Quentin Matsys, Matsys also spelled Massys, Metsys, or Messys
(born c. 1465/66, Leuven, Brabant [now in Belgium] – died 1530,
Antwerp), was a Flemish artist, the first important painter of the
Trained as a blacksmith in his native Leuven, Matsys is said to have
studied painting after falling in love with an artist's daughter. In
1491 he went to Antwerp and was admitted into the painters' guild.
Among Matsys's early works are two pictures of the Virgin and Child.
His most celebrated paintings are two large triptych altarpieces, The
Holy Kinship, or St. Anne Altarpiece, ordered for the Church of
Saint-Pieter in Leuven (1507–09), and The Entombment of the Lord
(c. 1508–11), both of which exhibit strong religious feeling and
precision of detail. His tendency to accentuate individual expression
is demonstrated in such pictures as The Old Man and the Courtesan
and The Money Changer and His Wife. Christus Salvator Mundi
and The Virgin in Prayer display serene dignity. Pictures with
figures on a smaller scale are a polyptych, the scattered parts of which
have been reassembled, and a later Virgin and Child. His landscape
backgrounds are in the style of one of his contemporaries, the Flemish
artist Joachim Patinir; the landscape depicted in Matsys's The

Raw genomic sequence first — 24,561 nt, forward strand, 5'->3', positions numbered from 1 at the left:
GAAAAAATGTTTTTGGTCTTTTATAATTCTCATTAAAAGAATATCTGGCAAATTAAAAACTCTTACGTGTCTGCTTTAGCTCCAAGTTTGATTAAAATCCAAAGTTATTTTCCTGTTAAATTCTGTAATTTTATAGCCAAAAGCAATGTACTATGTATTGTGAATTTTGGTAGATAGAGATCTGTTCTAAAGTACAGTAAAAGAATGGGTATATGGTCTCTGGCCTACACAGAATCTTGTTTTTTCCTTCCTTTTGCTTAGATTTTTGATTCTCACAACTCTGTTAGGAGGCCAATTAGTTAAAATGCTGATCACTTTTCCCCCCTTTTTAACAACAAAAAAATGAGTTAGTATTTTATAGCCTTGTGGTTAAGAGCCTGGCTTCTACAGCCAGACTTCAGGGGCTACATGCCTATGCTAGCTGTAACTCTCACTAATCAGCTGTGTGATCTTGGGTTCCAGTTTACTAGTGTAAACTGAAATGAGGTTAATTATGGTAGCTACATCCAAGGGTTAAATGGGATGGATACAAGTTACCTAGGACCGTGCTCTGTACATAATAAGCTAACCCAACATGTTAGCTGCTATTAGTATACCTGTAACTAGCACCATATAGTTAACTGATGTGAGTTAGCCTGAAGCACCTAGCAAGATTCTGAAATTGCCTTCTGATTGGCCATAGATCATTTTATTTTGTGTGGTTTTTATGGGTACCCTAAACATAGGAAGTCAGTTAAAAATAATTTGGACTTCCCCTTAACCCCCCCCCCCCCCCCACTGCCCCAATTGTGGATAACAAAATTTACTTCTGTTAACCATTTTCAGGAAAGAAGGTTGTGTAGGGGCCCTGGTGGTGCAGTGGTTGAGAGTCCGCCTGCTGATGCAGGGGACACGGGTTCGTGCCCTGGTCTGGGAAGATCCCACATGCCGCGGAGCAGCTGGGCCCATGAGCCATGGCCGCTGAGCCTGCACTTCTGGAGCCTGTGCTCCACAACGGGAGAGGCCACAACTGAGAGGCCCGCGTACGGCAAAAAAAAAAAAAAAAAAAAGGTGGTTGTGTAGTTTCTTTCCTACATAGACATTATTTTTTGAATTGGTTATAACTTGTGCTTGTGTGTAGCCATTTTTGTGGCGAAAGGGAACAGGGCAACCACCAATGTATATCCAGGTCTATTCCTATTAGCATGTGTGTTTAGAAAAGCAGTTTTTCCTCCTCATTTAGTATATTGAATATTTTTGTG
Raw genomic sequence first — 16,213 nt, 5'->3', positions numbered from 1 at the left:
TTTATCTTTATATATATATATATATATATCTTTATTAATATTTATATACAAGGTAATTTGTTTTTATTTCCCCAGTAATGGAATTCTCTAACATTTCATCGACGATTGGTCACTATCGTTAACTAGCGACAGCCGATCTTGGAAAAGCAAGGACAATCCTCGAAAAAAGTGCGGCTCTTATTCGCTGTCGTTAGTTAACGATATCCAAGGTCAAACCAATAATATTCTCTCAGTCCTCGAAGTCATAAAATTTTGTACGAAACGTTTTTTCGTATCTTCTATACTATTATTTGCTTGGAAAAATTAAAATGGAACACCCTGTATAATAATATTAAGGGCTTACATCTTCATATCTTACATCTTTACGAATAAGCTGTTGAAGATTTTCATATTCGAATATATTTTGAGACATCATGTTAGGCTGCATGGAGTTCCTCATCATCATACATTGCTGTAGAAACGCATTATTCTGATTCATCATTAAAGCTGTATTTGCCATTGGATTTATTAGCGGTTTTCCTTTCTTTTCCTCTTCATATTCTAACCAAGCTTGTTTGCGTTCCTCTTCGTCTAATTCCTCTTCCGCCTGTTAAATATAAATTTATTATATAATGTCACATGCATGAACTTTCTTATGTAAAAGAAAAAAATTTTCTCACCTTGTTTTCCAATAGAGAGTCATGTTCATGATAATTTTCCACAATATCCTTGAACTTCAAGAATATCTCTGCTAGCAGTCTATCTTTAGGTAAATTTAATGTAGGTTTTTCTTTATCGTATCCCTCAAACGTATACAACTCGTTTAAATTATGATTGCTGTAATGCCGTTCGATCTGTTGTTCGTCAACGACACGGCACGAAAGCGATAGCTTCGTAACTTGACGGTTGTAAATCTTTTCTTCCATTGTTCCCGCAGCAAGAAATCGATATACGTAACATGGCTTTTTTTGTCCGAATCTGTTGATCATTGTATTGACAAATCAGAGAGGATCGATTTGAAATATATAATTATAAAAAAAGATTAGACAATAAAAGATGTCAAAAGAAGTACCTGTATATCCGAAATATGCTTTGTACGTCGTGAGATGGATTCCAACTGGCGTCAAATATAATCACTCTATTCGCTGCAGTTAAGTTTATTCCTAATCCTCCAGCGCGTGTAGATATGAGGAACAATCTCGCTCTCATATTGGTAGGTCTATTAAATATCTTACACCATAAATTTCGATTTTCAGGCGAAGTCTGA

Crucifixion is believed to be the work of Patinir. Matsys painted
many notable portraits, including one of his friend Erasmus.
Although his portraiture is more subjective and personal than that of
Albrecht Dürer or Hans Holbein, Matsys's painting may have been
influenced by both German masters. Matsys's lost St. Jerome in
His Study, of which a copy survives in Vienna, is indebted to
Dürer's St. Jerome, now in Lisbon. Some Italian influence
may also be detected, as in Virgin and Child, in which the
figures are obviously copied from Leonardo da Vinci's
Virgin of the Rocks.
Matsys's two sons were artists. Jan (1509–75), who became a master
in the guild of Antwerp in 1531, was banished in 1543 for his heretical
opinions, spent 15 years in Italy or France, and returned to Antwerp
in 1558. His early pictures were imitations of his father's work, but
a half-length Judith with the Head of Holofernes of a later date, now
in the Museum of Fine Arts, Boston, shows Italian or French influence,
as does Lot and His Daughters (1563). Cornelis Matsys (1513–79),
Quentin's second son, became a master painter in 1531, painting landscapes
in his father's style and also executing engravings.
From October of 1916 through January of 1917, Rudolf Steiner gave a series
of nine lectures known as the Art Course. These lectures were given
the title of:
The History of Art.
Click here to discover what Steiner said about Quentin Matsys in the
or in the entire